Monday, October 20, 2008

Parse To Execute Ratio

All Oracle SQL statements must be parsed at the first time that they execute. Parsing involves a syntax check, a semantic check (against the dictionary), the creation of a decision tree, and the generation of the lowest cost execution plan. Once the execution plan is created, it is stored in the library cache (part of the shared pool) to facilitate re-execution. There are two types of parses:

Hard parse

A new SQL statement must be parsed from scratch. If the database is parsing every statement that is executing, the parse to execute ratio will be close to 1% (high hard parses), often indicating non-reentrant SQL that does not use host variables (Bind Variables).

Soft parse

A reentrant SQL statement where the only unique feature are host variables. The best-case scenario is a parse to execute ratio of 100% which would indicate an application with fully reentrant SQL that parses SQL once and executes many times.

In a real database, some SQL statements will be fully reentrant (execute to parse = 100%), while others must be re-parsed for every execution (execute to parse = 1%). You can see this is the instance efficiency of any STATSPACK and AWR report.

High parses suggests that your system has many incoming unique SQL statements, or that your SQL is not reentrant (i.e. literal values in the WHERE clause, not using bind variables). A hard parse is expensive because each incoming SQL statement must be re-loaded into the shared pool; with the associated overhead involved in shared pool RAM allocation and memory management. Once loaded, the SQL must then be completely re-checked for syntax & semantics and an executable generated. Excessive hard parsing can occur when your shared_pool_size is too small (and reentrant SQL is paged out), or when you have non-reusable SQL statements without host variables.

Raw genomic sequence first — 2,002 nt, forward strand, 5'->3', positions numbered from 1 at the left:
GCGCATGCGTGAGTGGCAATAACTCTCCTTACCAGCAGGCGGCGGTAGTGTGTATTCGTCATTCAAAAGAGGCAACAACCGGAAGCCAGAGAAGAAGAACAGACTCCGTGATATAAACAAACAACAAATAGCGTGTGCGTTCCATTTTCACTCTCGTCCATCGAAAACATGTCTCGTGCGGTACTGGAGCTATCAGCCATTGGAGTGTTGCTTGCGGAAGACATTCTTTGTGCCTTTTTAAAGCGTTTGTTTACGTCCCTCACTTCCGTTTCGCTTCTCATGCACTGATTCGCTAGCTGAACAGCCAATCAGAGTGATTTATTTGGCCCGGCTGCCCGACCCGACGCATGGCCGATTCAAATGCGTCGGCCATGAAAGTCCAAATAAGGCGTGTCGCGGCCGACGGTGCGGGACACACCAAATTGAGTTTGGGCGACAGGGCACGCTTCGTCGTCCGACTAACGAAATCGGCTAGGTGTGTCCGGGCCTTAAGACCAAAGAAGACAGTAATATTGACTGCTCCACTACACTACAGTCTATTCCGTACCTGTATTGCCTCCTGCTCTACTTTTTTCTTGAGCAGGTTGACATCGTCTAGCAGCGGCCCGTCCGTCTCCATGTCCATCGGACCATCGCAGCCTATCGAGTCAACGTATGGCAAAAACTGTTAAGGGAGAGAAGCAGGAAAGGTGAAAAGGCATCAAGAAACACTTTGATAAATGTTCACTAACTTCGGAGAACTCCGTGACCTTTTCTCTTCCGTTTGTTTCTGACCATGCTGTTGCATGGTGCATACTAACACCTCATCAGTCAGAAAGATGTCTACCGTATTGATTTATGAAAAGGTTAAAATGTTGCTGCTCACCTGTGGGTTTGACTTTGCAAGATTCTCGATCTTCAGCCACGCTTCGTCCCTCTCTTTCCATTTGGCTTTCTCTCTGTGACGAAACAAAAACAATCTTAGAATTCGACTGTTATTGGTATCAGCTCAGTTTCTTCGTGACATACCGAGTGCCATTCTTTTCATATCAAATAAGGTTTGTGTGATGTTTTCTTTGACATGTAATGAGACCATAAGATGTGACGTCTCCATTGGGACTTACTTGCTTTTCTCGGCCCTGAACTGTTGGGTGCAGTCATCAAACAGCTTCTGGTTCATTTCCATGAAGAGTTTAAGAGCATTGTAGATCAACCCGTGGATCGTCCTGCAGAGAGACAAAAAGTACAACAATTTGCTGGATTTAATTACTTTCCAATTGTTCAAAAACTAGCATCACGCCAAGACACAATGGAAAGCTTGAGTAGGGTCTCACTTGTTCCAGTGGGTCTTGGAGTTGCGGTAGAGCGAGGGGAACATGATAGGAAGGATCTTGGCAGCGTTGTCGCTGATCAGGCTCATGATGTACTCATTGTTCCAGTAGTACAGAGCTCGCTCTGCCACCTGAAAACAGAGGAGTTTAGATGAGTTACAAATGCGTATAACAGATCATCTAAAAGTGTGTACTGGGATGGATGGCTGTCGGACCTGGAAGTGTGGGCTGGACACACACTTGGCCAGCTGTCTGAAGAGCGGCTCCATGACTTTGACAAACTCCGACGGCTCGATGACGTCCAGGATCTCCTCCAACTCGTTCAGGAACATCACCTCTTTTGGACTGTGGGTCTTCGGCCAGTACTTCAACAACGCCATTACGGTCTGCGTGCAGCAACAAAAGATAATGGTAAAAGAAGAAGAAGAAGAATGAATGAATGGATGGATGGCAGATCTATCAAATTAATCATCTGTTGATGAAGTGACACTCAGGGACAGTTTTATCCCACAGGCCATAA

If the execute to parse ratio is too low, it is possible that the application is not using shareable SQL, or the database has sub-optimal parameters that are reducing the effectiveness of cursor sharing. A problem like excessive parsing is likely to manifest itself as additional network traffic between the application server and clients. The additional parse activity may also show up as a marked increase in CPU consumption on the database server.

Here is a simple sql query which describe the parse call and execution of current sql queries :

Select x.sql_text , x.parse_calls , x.executions
,round( 100*(1-( x.parse_calls / x.executions )),2) execute_to_parse_ratio
FROM v$sql x
WHERE x.parse_calls >0
AND x.executions !=0
AND x.parsing_schema_name='EMP'
ORDER BY execute_to_parse_ratio ;

SELECT x.executions ,
  x.parse_calls ,
  ROUND( 100*(1-(x.parse_calls/x.executions)),2) execute_to_parse_ratio
  , x.sql_text
  (SELECT DBMS_LOB.SUBSTR (sq.sql_text,500,1) sql_text ,
    SUM(st.executions_delta) executions ,
    SUM(st.parse_calls_delta) parse_calls
  WHERE s.snap_id           = st.snap_id
  AND s.begin_interval_time > sysdate-14
  AND s.end_interval_time   < sysdate
  AND st.sql_id             = sq.sql_id
  AND st.parsing_schema_name='EMP'
  GROUP BY DBMS_LOB.SUBSTR (sq.sql_text,500,1)
  ) x
WHERE x.executions != 0
AND ROUND( 100*(1-(x.parse_calls/x.executions)),2) < 10
ORDER BY execute_to_parse_ratio ;

Related Topics :
1. Bind Variable
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